SYDNEY – James Harrison, known as “The Man with the Golden Arm” and a national hero in Australia for saving 2 million newborns lives by donating his plasma from his right arm.
Researchers were amazed by his blood and its ability to save lives, so they insured his life for a million dollars. His blood has been used to create life-saving injections to combat rhesus.
It was even used to help save his own daughter’s child. He’s been donating blood every couple weeks for the past 59 years totaling over 1000 blood donations. All of his donations have saved an estimated 2.4 million babies that would’ve suffered from the rhesus condition.
“In 1951, I had a chest operation where they removed a lung when I was 14.When I came out of the operation, or a couple days after, my father was explaining what had happened. He said I had [received] 13 units of blood and my life had been saved by unknown people. He was a donor himself, so I said when I’m old enough, I’ll become a blood donor,” 78-years-old said.
Rhesus disease is a condition where a pregnant woman’s blood actually starts attacking her unborn baby’s blood cells. In the worst cases it can result in brain damage, or death, for the babies.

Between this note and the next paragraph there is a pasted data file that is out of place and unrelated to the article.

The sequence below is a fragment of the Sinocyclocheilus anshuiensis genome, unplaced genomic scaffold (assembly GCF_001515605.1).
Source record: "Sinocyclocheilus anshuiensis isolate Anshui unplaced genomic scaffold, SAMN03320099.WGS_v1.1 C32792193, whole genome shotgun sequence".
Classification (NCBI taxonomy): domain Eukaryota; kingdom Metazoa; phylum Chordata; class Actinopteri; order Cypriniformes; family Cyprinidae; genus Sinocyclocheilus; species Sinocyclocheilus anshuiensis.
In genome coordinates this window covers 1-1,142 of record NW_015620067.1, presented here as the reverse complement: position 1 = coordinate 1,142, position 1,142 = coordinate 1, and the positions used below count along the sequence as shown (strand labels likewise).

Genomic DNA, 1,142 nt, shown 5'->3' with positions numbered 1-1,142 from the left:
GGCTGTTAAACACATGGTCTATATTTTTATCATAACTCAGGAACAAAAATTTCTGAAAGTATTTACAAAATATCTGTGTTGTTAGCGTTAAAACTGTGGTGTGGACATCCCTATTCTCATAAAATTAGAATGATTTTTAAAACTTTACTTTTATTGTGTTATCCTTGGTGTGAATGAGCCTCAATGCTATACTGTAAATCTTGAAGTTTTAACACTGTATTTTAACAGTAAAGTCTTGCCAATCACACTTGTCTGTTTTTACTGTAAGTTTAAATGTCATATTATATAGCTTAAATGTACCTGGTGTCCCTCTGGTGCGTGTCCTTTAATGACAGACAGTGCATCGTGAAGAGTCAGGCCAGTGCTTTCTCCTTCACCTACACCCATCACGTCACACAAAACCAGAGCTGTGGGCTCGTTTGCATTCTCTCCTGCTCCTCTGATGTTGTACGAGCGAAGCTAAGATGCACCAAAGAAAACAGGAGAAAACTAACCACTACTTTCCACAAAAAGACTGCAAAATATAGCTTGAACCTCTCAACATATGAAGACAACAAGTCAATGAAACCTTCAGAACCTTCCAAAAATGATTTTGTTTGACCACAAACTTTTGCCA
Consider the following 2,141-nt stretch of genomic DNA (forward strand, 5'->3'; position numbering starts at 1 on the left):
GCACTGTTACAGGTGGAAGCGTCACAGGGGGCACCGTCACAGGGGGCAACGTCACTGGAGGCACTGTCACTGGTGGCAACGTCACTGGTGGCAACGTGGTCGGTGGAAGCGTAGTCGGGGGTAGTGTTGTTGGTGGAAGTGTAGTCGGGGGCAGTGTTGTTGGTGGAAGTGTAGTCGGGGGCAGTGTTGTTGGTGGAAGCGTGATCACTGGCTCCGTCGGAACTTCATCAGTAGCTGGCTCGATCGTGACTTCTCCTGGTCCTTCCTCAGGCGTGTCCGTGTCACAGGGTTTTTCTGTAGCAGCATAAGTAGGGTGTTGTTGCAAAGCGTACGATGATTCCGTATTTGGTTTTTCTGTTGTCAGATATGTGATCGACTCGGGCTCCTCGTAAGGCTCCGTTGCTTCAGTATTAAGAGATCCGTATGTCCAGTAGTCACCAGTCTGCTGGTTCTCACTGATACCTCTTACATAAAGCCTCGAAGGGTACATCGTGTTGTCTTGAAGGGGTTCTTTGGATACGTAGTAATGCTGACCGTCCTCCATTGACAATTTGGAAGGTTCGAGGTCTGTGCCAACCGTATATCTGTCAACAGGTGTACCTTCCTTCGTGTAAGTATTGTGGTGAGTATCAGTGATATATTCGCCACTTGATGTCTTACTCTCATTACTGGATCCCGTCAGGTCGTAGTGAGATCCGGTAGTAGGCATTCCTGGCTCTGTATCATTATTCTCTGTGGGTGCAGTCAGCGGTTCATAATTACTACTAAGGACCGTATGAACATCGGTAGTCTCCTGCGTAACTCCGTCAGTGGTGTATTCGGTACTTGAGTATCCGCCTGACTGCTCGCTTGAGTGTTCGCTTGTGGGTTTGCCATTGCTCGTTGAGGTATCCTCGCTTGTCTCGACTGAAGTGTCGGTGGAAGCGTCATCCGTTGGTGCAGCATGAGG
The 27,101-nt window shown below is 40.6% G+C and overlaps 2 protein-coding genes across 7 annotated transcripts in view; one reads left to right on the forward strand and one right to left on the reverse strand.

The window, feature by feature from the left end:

Rhesus disease happens when a pregnant woman has rhesus-negative blood (RhD negative) and the baby in her womb has rhesus-positive blood (RhD positive), inherited from its father. If the mother has been sensitized to rhesus-positive blood, usually during a previous pregnancy with a rhesus-positive baby, she may produce antibodies that destroy the baby’s “foreign” blood cells.
According the Australian Red Cross blood service, Doctors still aren’t exactly sure why Harrison has this rare blood type but they think it might be from the transfusions he received when he was 14, after his lung surgery. He’s one of no more than 50 people in Australia known to have the antibodies.
Harrison now donated his plasma more than 1,000 times, but no matter how many times he’s given blood there’s one thing that will never change: “Never once have I watched the needle go in my arm,” he says.
“I look at the ceiling or the nurses, maybe talk to them a bit, but never once have I watched the needle go in my arm. I can’t stand the sight of blood, and I can’t stand pain.”
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